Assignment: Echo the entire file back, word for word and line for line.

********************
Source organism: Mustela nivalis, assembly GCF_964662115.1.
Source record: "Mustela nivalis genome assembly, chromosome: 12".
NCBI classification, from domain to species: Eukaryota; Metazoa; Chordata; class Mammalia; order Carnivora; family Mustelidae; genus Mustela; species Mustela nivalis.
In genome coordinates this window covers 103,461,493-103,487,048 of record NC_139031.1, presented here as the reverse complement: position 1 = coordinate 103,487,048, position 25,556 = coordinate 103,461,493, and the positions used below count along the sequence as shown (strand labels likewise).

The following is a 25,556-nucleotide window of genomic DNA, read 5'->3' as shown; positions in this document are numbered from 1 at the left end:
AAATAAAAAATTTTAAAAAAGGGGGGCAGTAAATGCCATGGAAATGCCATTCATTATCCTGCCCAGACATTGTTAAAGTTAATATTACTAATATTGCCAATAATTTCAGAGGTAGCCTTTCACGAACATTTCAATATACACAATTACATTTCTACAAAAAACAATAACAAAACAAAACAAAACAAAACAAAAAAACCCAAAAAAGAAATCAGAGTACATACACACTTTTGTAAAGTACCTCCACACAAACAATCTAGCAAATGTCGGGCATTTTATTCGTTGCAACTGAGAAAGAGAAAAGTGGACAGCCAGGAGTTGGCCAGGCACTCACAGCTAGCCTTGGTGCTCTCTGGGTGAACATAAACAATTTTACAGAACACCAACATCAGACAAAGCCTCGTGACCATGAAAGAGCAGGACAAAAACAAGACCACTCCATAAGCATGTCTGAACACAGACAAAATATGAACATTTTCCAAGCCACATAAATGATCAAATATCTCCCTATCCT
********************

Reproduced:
Source organism: Mustela nivalis, assembly GCF_964662115.1.
Source record: "Mustela nivalis genome assembly, chromosome: 12".
NCBI classification, from domain to species: Eukaryota; Metazoa; Chordata; class Mammalia; order Carnivora; family Mustelidae; genus Mustela; species Mustela nivalis.
In genome coordinates this window covers 103,461,493-103,487,048 of record NC_139031.1, presented here as the reverse complement: position 1 = coordinate 103,487,048, position 25,556 = coordinate 103,461,493, and the positions used below count along the sequence as shown (strand labels likewise).

The following is a 25,556-nucleotide window of genomic DNA, read 5'->3' as shown; positions in this document are numbered from 1 at the left end:
AAATAAAAAATTTTAAAAAAGGGGGGCAGTAAATGCCATGGAAATGCCATTCATTATCCTGCCCAGACATTGTTAAAGTTAATATTACTAATATTGCCAATAATTTCAGAGGTAGCCTTTCACGAACATTTCAATATACACAATTACATTTCTACAAAAAACAATAACAAAACAAAACAAAACAAAACAAAAAAACCCAAAAAAGAAATCAGAGTACATACACACTTTTGTAAAGTACCTCCACACAAACAATCTAGCAAATGTCGGGCATTTTATTCGTTGCAACTGAGAAAGAGAAAAGTGGACAGCCAGGAGTTGGCCAGGCACTCACAGCTAGCCTTGGTGCTCTCTGGGTGAACATAAACAATTTTACAGAACACCAACATCAGACAAAGCCTCGTGACCATGAAAGAGCAGGACAAAAACAAGACCACTCCATAAGCATGTCTGAACACAGACAAAATATGAACATTTTCCAAGCCACATAAATGATCAAATATCTCCCTATCCT